According to John W. Newman, president and founder of Laser Technology Inc. (LTI) and co-inventor of electronic shearography, this NDT technology is particularly fast and efficient. Just prior to the Munich Aerospace 09 show, the world’s largest shearography installation went into operation, says LTI: The U.S. Air Force uses it at its Ogden, UT, site for aircraft component inspection. This vacuum shearography chamber system, developed and installed by LTI, is 34 ft deep, 14 ft tall, and 18 ft wide. Its gantry can hold large flap or wing panels and check them for defects. “We have been told by the Air Force that our shearography NDT system is at least 45 times faster than the previously used method of ultrasonic scanning,” said Newman during an interview at Munich.
Within the vacuum shearography test chamber, the component surface is exposed to single-frequency green laser light under operating pressure conditions that can reach a maximum differential of up to 0.3 bar. Out-of-plane distortions of the surface, caused by hidden defects or disbonds, cause a phase shift of the reflected laser light. This effect is recorded by a high-definition CCD camera. Large structures are examined patch by patch and the individual images are later stitched together for a total view of the component. At the end of the inspection, the test engineer can activate an integrated laser pointer that outlines all the defects in the aircraft panel. Thus, areas that need repair work can easily be marked by pen.
Alternatively, shearography can also be used without disassembling an aircraft. Mobile systems are used to check whatever part of the structure. The type of stress, which the component is exposed to, depends on the material: Vacuum stress shearography is particularly suited to reveal the depth of impact damage. Among other applications, it is currently used to inspect the Space Shuttle Orbiter payload bay doors and is also an instrument of choice for radome maintenance inspection. “The Royal Air Force uses it on their E-3D Awacs,” said Newman.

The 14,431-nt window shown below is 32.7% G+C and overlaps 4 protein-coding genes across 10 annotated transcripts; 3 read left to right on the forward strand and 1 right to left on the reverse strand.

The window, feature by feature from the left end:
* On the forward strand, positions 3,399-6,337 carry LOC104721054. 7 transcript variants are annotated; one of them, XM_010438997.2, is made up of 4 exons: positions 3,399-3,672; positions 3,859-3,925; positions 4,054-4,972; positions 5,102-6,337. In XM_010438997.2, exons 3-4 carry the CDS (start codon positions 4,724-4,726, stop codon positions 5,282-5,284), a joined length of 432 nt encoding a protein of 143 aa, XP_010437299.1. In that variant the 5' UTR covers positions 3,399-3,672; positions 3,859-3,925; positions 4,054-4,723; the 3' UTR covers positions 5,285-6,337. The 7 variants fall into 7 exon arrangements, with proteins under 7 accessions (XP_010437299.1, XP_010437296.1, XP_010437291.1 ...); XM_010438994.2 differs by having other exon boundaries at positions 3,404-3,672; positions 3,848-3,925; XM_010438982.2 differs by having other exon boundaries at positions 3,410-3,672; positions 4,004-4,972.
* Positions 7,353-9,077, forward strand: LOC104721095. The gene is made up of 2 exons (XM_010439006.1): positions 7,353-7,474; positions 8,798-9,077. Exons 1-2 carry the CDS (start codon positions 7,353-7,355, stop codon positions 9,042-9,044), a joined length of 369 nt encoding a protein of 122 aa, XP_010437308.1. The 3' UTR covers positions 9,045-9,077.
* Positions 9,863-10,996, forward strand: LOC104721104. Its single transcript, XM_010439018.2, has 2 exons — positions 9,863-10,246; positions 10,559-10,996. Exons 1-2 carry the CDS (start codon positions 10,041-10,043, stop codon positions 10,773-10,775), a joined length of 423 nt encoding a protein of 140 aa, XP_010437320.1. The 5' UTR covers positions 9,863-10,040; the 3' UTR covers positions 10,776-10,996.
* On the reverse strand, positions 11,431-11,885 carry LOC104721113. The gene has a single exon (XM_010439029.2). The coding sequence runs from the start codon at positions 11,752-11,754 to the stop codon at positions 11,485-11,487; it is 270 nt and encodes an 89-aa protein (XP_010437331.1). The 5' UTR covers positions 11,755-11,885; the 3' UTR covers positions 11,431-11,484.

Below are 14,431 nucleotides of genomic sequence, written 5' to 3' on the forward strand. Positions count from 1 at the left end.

Portable vacuum shearography systems, on the other hand, are used to reveal disbonds on the Boeing 787 fuselage, which is manufactured from a co-cured composite laminate material. Another big application for portable vacuum shearography is inspecting the Airbus A310 rudder, made from a honeycomb sandwich structure. During this type of inspection, shearography shows both the location of damages and disbonds. The resulting image even reveals whether the problem is a near-side or far-side disbond. In this context, vacuum shearography has yet another benefit to offer over ultrasonic inspection in particular. “Damage and repairs result in differentiable patterns during shearography,” explained Newman. “It is, therefore, easy to judge prior repair work and to distinguish it from new damage. With shearography, customers see defects they would not see otherwise.”
Within the manufacturing process, inline shearography is a means “to economically scrap at the earliest possible point,” according to Newman. “By early elimination of defects, the finished part that goes to the customer is defect-free.” For the up-and-coming technology of resin transfer molding, for instance, shearography could be used to identify resin-lean areas, according to the expert.
While the principle is well suited for inspecting honeycomb sandwich panels, thin to medium thickness multiple laminate bonds and non-visible impact damage, turbine components, and rubber-metal bonds, shearography is less suited for very thick laminates. However, it is noncontacting and noncontaminating because it does not require a testing agent such as the water that is usually needed for ultrasonic inspection.